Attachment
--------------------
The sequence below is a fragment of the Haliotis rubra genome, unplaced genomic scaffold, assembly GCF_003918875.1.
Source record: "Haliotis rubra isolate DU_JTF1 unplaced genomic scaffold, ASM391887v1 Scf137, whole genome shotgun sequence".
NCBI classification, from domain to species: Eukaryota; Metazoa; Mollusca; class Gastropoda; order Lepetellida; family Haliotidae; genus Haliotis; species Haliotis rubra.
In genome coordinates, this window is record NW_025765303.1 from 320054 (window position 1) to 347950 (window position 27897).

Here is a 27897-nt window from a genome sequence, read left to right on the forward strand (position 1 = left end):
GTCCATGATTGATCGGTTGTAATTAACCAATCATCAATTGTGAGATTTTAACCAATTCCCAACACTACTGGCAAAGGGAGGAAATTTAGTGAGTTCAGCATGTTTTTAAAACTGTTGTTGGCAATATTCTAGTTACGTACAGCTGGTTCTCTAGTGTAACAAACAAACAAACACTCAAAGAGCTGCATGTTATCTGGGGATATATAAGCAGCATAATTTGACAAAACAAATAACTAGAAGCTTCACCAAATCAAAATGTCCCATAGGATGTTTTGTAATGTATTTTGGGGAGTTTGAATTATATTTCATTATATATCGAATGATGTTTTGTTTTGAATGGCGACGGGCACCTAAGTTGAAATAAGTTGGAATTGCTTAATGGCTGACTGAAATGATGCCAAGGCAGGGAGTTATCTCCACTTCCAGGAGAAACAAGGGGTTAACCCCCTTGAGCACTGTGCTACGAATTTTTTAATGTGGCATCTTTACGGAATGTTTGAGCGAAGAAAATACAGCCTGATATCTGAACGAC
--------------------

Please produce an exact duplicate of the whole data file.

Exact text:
The sequence below is a fragment of the Haliotis rubra genome, unplaced genomic scaffold, assembly GCF_003918875.1.
Source record: "Haliotis rubra isolate DU_JTF1 unplaced genomic scaffold, ASM391887v1 Scf137, whole genome shotgun sequence".
NCBI classification, from domain to species: Eukaryota; Metazoa; Mollusca; class Gastropoda; order Lepetellida; family Haliotidae; genus Haliotis; species Haliotis rubra.
In genome coordinates, this window is record NW_025765303.1 from 320054 (window position 1) to 347950 (window position 27897).

Here is a 27897-nt window from a genome sequence, read left to right on the forward strand (position 1 = left end):
GTCCATGATTGATCGGTTGTAATTAACCAATCATCAATTGTGAGATTTTAACCAATTCCCAACACTACTGGCAAAGGGAGGAAATTTAGTGAGTTCAGCATGTTTTTAAAACTGTTGTTGGCAATATTCTAGTTACGTACAGCTGGTTCTCTAGTGTAACAAACAAACAAACACTCAAAGAGCTGCATGTTATCTGGGGATATATAAGCAGCATAATTTGACAAAACAAATAACTAGAAGCTTCACCAAATCAAAATGTCCCATAGGATGTTTTGTAATGTATTTTGGGGAGTTTGAATTATATTTCATTATATATCGAATGATGTTTTGTTTTGAATGGCGACGGGCACCTAAGTTGAAATAAGTTGGAATTGCTTAATGGCTGACTGAAATGATGCCAAGGCAGGGAGTTATCTCCACTTCCAGGAGAAACAAGGGGTTAACCCCCTTGAGCACTGTGCTACGAATTTTTTAATGTGGCATCTTTACGGAATGTTTGAGCGAAGAAAATACAGCCTGATATCTGAACGAC